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JayInJersey

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How would one determine the amperage of their home Dryer outlet?

Assuming the idiots who initially setup my house didn't label anything...or if they did, in the 28 years since they did it fell off or became unreadable.


It's one of those standard three-prong jobbies...(too tired to look up the Nema number)
 

Catt22

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Check the circuit breaker that it's hooked up to. Usually it will be a 30 amp breaker.
 

FreebootersBrewing

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It depends on your load. Ohm's Law states that Current = Power(watts)/Voltage.

So if your dryer outlet is 240 volts and you're using a 1200 watt heating element then:

I = 1200/240
= 5 Amps

So your element is going to draw 5 Amps. The same element would draw 10 Amps on a 120V circuit.
 

Bobby_M

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It depends on your load. Ohm's Law states that Current = Power(watts)/Voltage.

So if your dryer outlet is 240 volts and you're using a 1200 watt heating element then:

I = 1200/240
= 5 Amps

So your element is going to draw 5 Amps. The same element would draw 10 Amps on a 120V circuit.
I think he's asking what the circuit is rated for, not how to determine current draw.

I would check the breaker that is feeding it and then verify the cable is capable of handling it.
 

FreebootersBrewing

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I think he's asking what the circuit is rated for, not how to determine current draw.

I would check the breaker that is feeding it and then verify the cable is capable of handling it.
Yeah I realized that after I typed it. But it doesn't hurt to know how to figure out how much you can hook up to any given circuit.
 

Marsdude

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Cat22 is correct, it will likely be 30 amp. You could test this by finding flipping the 30 amp breaker(s) and checking if you have power at your dryer outlet.
 
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It depends on your load. Ohm's Law states that Current = Power(watts)/Voltage.

So if your dryer outlet is 240 volts and you're using a 1200 watt heating element then:

I = 1200/240
= 5 Amps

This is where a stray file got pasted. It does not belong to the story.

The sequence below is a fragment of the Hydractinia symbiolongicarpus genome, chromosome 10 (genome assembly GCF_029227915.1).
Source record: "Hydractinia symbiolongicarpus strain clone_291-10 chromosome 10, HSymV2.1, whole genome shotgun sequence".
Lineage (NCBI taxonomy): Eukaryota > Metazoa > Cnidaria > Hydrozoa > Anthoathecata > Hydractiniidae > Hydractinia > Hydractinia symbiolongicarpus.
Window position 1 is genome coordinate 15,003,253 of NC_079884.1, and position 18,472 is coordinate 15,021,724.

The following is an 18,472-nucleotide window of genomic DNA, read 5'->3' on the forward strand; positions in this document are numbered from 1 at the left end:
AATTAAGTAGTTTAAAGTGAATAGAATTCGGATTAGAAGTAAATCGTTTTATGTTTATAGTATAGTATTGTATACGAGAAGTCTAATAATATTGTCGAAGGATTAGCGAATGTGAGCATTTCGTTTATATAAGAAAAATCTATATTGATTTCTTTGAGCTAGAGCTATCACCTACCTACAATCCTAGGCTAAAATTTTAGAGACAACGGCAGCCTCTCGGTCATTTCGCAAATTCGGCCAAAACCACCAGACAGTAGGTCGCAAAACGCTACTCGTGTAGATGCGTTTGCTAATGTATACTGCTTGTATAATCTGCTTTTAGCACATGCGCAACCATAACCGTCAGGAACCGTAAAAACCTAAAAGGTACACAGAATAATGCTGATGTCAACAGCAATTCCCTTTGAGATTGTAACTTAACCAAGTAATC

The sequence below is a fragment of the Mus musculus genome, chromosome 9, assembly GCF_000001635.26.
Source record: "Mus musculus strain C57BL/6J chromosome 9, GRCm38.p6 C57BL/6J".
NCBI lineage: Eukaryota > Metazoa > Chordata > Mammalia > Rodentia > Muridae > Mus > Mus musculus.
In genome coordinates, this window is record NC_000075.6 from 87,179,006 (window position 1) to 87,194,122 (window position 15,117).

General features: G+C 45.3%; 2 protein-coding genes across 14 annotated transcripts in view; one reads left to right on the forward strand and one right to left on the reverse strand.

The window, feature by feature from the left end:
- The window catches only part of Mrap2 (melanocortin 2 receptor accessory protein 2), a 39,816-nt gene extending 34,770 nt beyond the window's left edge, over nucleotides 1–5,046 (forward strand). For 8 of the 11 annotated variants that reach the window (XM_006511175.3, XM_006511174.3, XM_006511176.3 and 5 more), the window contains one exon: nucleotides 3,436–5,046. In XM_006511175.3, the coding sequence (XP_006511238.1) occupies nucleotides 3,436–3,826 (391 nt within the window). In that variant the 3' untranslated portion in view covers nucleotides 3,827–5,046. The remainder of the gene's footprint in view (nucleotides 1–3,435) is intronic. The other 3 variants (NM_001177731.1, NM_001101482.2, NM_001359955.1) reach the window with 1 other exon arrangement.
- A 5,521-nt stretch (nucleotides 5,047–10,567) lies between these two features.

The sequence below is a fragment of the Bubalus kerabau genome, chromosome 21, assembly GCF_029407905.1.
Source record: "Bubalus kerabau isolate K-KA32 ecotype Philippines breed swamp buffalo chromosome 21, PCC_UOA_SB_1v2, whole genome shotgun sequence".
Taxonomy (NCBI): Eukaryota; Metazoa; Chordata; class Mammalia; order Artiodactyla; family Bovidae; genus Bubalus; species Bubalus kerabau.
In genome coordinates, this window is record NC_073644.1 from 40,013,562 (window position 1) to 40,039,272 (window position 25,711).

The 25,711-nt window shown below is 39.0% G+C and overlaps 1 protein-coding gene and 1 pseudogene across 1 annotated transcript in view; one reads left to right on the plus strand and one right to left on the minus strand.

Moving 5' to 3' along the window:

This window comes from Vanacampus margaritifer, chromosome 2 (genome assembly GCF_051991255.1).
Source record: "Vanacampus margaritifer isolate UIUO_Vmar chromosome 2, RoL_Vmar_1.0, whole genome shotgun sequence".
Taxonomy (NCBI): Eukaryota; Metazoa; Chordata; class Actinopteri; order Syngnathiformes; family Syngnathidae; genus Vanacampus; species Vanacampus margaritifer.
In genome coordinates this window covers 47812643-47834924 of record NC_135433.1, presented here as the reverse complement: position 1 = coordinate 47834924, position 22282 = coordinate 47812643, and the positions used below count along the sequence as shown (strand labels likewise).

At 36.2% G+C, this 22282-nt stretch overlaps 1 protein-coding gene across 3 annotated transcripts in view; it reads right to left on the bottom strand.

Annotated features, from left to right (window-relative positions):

So your element is going to draw 5 Amps. The same element would draw 10 Amps on a 120V circuit.
The resistance of an element is constant at different voltages, not the wattage.

Ohms = Watts/Volts squared
1200/57600 = 48 ohms

Amps = Volts / ohms
120/48 = 2.5 amps

The same element would draw 2.5 amps
 

illin8

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Dryers are usually 30 amps on 240v...the plug is usually a NEMA 10-30.

Cross check yours here.

I'd also...(1) determine what type/size wire feeds the outlet; and (2) trace it back to the box and verify the breaker it's hooked up to. It's easy to do and will give you peace of mind that it's wired properly as well.
 
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JayInJersey

JayInJersey

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Cool I'll try the breaker (which is also not labeled...that I get to thank my late father for as he saw it fit to remove the labels in there with the intent of redoing them for "neatness") I don't expect there will be too many 30a breakers in there.

Maybe this and the stove right?

As for the wire...well the Dryer cord is the standard 3 prong gray dryer cord...the flat kind like HD sells as their 3Prong Universal 30a one.
 

willynilly

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Are you going to need a neutral for anything 120VAC in your rig? If so, you will need to wire up a 4 prong outlet.
 

illin8

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Don't be surprised if the stove is a 40amp, 4-wire. Dryers are typically 3-wire (non-grounding).
 

willynilly

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New homes are now wired for 4 prong dryer outlets, to my knowledge that is now code.
 

lazybean

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Dryers are usually 30 amps on 240v...the plug is usually a NEMA 10-30.

Cross check yours here.

I'd also...(1) determine what type/size wire feeds the outlet; and (2) trace it back to the box and verify the breaker it's hooked up to. It's easy to do and will give you peace of mind that it's wired properly as well.
Real good advise to check the wire type/size. It can save you later.
 
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